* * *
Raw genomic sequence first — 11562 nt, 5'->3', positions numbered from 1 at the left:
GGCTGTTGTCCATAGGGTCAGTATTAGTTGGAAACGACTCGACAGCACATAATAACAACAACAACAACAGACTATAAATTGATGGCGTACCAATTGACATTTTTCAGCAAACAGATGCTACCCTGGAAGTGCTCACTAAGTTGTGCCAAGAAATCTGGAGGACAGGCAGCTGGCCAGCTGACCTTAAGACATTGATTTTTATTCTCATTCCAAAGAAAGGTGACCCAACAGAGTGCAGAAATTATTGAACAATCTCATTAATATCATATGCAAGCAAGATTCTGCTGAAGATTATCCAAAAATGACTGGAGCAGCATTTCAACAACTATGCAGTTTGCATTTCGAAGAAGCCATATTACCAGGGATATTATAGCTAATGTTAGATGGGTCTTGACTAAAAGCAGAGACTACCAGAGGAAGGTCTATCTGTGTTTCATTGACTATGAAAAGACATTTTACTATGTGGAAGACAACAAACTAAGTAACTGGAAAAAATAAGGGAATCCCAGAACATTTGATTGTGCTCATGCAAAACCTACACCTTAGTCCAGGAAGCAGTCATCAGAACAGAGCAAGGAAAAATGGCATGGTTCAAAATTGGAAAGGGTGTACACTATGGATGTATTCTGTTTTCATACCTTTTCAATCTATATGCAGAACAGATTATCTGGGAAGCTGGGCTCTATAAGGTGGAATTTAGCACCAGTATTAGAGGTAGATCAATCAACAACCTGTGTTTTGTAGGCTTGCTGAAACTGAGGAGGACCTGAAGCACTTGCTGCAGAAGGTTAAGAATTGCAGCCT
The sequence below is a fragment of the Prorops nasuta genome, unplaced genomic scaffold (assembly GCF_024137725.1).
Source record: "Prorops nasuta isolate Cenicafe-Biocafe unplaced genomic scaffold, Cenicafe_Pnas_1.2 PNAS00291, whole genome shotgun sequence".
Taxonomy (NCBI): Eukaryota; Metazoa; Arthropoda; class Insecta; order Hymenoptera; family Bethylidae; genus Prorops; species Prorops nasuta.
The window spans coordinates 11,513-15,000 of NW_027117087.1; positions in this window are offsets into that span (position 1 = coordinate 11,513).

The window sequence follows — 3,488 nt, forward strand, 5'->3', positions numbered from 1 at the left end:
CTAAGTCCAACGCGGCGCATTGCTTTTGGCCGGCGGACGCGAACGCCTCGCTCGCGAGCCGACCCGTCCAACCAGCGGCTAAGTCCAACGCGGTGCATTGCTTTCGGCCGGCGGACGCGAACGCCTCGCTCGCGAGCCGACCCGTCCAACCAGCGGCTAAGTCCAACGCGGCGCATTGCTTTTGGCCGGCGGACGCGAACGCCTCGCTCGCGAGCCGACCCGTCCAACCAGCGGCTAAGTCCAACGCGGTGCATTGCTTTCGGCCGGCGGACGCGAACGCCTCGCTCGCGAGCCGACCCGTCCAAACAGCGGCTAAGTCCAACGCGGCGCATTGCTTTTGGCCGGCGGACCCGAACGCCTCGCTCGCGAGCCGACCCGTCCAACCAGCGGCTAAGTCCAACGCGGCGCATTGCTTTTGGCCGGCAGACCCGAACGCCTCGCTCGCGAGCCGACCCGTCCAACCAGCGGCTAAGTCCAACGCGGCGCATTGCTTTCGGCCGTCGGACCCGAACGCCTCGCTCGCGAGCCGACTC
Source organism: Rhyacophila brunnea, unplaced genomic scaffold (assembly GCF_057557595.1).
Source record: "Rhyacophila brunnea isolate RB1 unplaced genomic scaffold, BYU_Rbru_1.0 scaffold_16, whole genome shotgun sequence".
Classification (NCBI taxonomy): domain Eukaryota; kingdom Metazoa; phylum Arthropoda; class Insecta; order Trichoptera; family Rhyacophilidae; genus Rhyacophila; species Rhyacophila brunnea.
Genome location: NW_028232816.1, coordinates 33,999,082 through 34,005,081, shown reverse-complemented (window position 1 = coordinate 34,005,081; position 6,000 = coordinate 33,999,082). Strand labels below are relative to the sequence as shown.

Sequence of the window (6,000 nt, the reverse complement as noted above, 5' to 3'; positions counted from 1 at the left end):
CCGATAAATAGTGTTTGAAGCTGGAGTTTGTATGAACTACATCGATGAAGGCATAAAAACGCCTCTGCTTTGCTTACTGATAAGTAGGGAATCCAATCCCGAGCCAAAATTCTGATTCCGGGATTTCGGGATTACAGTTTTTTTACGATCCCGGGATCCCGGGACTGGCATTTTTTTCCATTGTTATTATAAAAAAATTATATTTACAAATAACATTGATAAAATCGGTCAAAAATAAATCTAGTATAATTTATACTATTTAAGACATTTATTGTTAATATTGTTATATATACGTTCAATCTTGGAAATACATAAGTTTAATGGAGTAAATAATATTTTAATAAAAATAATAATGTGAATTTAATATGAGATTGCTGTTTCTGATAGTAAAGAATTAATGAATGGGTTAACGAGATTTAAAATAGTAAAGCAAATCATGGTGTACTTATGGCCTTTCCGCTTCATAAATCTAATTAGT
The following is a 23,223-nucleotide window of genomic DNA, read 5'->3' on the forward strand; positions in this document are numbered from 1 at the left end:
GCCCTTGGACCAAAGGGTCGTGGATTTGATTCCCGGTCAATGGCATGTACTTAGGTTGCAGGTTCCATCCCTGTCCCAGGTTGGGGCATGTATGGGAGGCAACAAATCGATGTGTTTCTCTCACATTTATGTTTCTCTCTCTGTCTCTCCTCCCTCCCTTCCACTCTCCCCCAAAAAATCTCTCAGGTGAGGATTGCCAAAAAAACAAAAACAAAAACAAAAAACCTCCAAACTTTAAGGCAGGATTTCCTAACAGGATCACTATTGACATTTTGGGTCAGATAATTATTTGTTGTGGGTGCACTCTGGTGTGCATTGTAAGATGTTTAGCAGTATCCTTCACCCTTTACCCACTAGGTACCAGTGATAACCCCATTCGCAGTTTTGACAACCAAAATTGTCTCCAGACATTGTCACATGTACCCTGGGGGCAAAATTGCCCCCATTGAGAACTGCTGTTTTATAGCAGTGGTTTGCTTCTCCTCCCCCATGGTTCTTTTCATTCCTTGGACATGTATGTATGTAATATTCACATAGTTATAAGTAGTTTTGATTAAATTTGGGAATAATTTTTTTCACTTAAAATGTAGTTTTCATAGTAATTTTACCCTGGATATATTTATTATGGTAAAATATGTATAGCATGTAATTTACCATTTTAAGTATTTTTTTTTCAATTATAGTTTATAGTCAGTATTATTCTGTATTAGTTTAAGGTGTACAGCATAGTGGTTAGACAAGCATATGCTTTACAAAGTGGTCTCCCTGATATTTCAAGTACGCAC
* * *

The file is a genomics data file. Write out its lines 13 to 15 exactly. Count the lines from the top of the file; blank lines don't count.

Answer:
Sequence of the window (6,000 nt, the reverse complement as noted above, 5' to 3'; positions counted from 1 at the left end):
CCGATAAATAGTGTTTGAAGCTGGAGTTTGTATGAACTACATCGATGAAGGCATAAAAACGCCTCTGCTTTGCTTACTGATAAGTAGGGAATCCAATCCCGAGCCAAAATTCTGATTCCGGGATTTCGGGATTACAGTTTTTTTACGATCCCGGGATCCCGGGACTGGCATTTTTTTCCATTGTTATTATAAAAAAATTATATTTACAAATAACATTGATAAAATCGGTCAAAAATAAATCTAGTATAATTTATACTATTTAAGACATTTATTGTTAATATTGTTATATATACGTTCAATCTTGGAAATACATAAGTTTAATGGAGTAAATAATATTTTAATAAAAATAATAATGTGAATTTAATATGAGATTGCTGTTTCTGATAGTAAAGAATTAATGAATGGGTTAACGAGATTTAAAATAGTAAAGCAAATCATGGTGTACTTATGGCCTTTCCGCTTCATAAATCTAATTAGT
The following is a 23,223-nucleotide window of genomic DNA, read 5'->3' on the forward strand; positions in this document are numbered from 1 at the left end: